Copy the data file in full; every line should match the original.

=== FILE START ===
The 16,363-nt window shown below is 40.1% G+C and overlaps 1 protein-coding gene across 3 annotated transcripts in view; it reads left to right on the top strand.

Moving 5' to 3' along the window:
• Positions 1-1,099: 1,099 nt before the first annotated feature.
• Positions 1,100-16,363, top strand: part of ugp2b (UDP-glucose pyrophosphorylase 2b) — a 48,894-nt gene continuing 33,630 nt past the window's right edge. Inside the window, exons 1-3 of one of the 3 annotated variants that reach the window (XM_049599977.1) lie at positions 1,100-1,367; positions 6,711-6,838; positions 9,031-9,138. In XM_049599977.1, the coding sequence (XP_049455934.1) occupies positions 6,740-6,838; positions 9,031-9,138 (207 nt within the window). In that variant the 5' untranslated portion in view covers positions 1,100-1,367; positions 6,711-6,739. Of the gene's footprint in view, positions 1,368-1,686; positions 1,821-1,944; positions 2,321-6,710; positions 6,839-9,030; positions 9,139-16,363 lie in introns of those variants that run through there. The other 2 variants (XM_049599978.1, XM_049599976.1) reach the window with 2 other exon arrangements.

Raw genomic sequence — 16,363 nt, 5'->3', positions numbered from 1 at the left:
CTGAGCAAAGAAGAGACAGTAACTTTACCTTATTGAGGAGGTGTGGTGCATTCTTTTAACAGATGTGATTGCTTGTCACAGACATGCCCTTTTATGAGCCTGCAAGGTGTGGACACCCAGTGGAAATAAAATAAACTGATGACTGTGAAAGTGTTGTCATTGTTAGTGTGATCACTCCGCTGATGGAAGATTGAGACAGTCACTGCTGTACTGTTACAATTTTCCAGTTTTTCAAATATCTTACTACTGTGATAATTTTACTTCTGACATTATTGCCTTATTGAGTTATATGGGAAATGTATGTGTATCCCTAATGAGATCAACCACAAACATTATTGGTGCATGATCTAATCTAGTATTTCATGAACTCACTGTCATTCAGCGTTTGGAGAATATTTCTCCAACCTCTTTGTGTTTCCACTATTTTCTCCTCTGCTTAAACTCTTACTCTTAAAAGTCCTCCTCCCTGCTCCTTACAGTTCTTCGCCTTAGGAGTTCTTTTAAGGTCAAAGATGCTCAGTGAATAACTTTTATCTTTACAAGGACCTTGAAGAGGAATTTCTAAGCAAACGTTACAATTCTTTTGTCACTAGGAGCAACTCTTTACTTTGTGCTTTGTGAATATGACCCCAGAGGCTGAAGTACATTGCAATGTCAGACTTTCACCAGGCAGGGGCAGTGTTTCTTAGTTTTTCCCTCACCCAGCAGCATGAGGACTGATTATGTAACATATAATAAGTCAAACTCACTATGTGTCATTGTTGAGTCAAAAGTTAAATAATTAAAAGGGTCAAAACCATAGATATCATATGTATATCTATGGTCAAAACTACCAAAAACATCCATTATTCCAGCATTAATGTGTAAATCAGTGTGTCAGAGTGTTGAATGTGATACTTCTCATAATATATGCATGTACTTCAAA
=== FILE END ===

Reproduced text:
The 16,363-nt window shown below is 40.1% G+C and overlaps 1 protein-coding gene across 3 annotated transcripts in view; it reads left to right on the top strand.

Moving 5' to 3' along the window:
• Positions 1-1,099: 1,099 nt before the first annotated feature.
• Positions 1,100-16,363, top strand: part of ugp2b (UDP-glucose pyrophosphorylase 2b) — a 48,894-nt gene continuing 33,630 nt past the window's right edge. Inside the window, exons 1-3 of one of the 3 annotated variants that reach the window (XM_049599977.1) lie at positions 1,100-1,367; positions 6,711-6,838; positions 9,031-9,138. In XM_049599977.1, the coding sequence (XP_049455934.1) occupies positions 6,740-6,838; positions 9,031-9,138 (207 nt within the window). In that variant the 5' untranslated portion in view covers positions 1,100-1,367; positions 6,711-6,739. Of the gene's footprint in view, positions 1,368-1,686; positions 1,821-1,944; positions 2,321-6,710; positions 6,839-9,030; positions 9,139-16,363 lie in introns of those variants that run through there. The other 2 variants (XM_049599978.1, XM_049599976.1) reach the window with 2 other exon arrangements.

Raw genomic sequence — 16,363 nt, 5'->3', positions numbered from 1 at the left:
CTGAGCAAAGAAGAGACAGTAACTTTACCTTATTGAGGAGGTGTGGTGCATTCTTTTAACAGATGTGATTGCTTGTCACAGACATGCCCTTTTATGAGCCTGCAAGGTGTGGACACCCAGTGGAAATAAAATAAACTGATGACTGTGAAAGTGTTGTCATTGTTAGTGTGATCACTCCGCTGATGGAAGATTGAGACAGTCACTGCTGTACTGTTACAATTTTCCAGTTTTTCAAATATCTTACTACTGTGATAATTTTACTTCTGACATTATTGCCTTATTGAGTTATATGGGAAATGTATGTGTATCCCTAATGAGATCAACCACAAACATTATTGGTGCATGATCTAATCTAGTATTTCATGAACTCACTGTCATTCAGCGTTTGGAGAATATTTCTCCAACCTCTTTGTGTTTCCACTATTTTCTCCTCTGCTTAAACTCTTACTCTTAAAAGTCCTCCTCCCTGCTCCTTACAGTTCTTCGCCTTAGGAGTTCTTTTAAGGTCAAAGATGCTCAGTGAATAACTTTTATCTTTACAAGGACCTTGAAGAGGAATTTCTAAGCAAACGTTACAATTCTTTTGTCACTAGGAGCAACTCTTTACTTTGTGCTTTGTGAATATGACCCCAGAGGCTGAAGTACATTGCAATGTCAGACTTTCACCAGGCAGGGGCAGTGTTTCTTAGTTTTTCCCTCACCCAGCAGCATGAGGACTGATTATGTAACATATAATAAGTCAAACTCACTATGTGTCATTGTTGAGTCAAAAGTTAAATAATTAAAAGGGTCAAAACCATAGATATCATATGTATATCTATGGTCAAAACTACCAAAAACATCCATTATTCCAGCATTAATGTGTAAATCAGTGTGTCAGAGTGTTGAATGTGATACTTCTCATAATATATGCATGTACTTCAAA